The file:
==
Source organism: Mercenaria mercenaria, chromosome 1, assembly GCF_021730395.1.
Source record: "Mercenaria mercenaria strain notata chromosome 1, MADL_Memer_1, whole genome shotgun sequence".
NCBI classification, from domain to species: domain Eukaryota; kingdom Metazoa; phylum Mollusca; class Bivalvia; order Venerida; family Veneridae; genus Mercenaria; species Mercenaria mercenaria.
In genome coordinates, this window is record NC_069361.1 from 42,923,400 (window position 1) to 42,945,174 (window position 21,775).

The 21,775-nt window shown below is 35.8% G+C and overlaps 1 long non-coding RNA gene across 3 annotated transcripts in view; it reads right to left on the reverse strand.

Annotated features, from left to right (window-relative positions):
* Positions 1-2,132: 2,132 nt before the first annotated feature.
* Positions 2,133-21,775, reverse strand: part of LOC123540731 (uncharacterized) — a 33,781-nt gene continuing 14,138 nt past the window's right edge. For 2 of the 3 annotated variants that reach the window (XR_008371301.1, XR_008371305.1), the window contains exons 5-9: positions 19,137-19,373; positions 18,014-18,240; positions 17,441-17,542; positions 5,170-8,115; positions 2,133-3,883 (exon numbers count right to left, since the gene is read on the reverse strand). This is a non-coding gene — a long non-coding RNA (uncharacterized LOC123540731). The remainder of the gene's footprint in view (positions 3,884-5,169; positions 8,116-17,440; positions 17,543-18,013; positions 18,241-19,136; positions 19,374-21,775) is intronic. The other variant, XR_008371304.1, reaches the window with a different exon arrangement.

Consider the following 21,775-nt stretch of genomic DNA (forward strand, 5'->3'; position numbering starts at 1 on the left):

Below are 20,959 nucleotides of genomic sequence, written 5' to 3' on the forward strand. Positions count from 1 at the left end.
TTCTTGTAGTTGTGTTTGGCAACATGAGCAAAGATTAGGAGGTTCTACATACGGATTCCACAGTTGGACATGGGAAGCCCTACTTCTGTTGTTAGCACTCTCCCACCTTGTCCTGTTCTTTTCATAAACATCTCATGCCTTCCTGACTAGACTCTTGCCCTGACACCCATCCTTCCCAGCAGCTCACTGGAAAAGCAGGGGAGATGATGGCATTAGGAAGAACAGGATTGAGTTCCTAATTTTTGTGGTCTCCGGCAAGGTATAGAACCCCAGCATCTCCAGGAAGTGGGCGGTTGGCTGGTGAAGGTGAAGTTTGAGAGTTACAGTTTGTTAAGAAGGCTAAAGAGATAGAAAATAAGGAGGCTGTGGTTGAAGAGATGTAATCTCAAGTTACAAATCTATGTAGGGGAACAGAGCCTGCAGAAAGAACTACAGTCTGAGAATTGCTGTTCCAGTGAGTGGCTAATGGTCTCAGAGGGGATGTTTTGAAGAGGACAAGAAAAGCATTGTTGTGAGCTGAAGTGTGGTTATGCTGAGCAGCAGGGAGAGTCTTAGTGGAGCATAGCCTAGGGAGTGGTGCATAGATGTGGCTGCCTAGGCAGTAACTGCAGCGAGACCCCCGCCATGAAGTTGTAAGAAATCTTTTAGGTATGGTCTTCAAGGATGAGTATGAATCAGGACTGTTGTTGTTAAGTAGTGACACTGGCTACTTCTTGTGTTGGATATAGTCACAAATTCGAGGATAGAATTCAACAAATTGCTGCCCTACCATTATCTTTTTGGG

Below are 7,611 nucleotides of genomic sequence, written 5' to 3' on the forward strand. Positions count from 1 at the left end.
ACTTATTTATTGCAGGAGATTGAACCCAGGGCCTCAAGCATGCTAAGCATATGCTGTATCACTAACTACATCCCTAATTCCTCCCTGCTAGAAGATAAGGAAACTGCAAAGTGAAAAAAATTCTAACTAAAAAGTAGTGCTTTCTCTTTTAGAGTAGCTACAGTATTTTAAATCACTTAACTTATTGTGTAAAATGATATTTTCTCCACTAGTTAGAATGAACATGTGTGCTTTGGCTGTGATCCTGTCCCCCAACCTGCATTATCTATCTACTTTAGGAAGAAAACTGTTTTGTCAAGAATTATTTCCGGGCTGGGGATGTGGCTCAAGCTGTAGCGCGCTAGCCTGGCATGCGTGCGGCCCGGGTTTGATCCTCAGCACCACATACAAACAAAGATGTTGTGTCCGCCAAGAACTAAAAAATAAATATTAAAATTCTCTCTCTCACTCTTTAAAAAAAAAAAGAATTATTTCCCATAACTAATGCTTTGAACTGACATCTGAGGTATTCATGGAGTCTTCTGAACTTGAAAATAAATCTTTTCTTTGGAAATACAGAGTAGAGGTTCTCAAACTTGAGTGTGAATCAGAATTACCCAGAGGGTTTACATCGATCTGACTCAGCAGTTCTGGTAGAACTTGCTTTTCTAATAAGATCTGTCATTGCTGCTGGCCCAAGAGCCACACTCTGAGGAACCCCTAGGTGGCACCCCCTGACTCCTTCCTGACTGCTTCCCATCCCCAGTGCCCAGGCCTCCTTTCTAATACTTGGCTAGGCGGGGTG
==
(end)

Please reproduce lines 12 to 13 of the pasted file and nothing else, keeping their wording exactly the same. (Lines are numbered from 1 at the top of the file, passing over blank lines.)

Below are 7,611 nucleotides of genomic sequence, written 5' to 3' on the forward strand. Positions count from 1 at the left end.
ACTTATTTATTGCAGGAGATTGAACCCAGGGCCTCAAGCATGCTAAGCATATGCTGTATCACTAACTACATCCCTAATTCCTCCCTGCTAGAAGATAAGGAAACTGCAAAGTGAAAAAAATTCTAACTAAAAAGTAGTGCTTTCTCTTTTAGAGTAGCTACAGTATTTTAAATCACTTAACTTATTGTGTAAAATGATATTTTCTCCACTAGTTAGAATGAACATGTGTGCTTTGGCTGTGATCCTGTCCCCCAACCTGCATTATCTATCTACTTTAGGAAGAAAACTGTTTTGTCAAGAATTATTTCCGGGCTGGGGATGTGGCTCAAGCTGTAGCGCGCTAGCCTGGCATGCGTGCGGCCCGGGTTTGATCCTCAGCACCACATACAAACAAAGATGTTGTGTCCGCCAAGAACTAAAAAATAAATATTAAAATTCTCTCTCTCACTCTTTAAAAAAAAAAAGAATTATTTCCCATAACTAATGCTTTGAACTGACATCTGAGGTATTCATGGAGTCTTCTGAACTTGAAAATAAATCTTTTCTTTGGAAATACAGAGTAGAGGTTCTCAAACTTGAGTGTGAATCAGAATTACCCAGAGGGTTTACATCGATCTGACTCAGCAGTTCTGGTAGAACTTGCTTTTCTAATAAGATCTGTCATTGCTGCTGGCCCAAGAGCCACACTCTGAGGAACCCCTAGGTGGCACCCCCTGACTCCTTCCTGACTGCTTCCCATCCCCAGTGCCCAGGCCTCCTTTCTAATACTTGGCTAGGCGGGGTG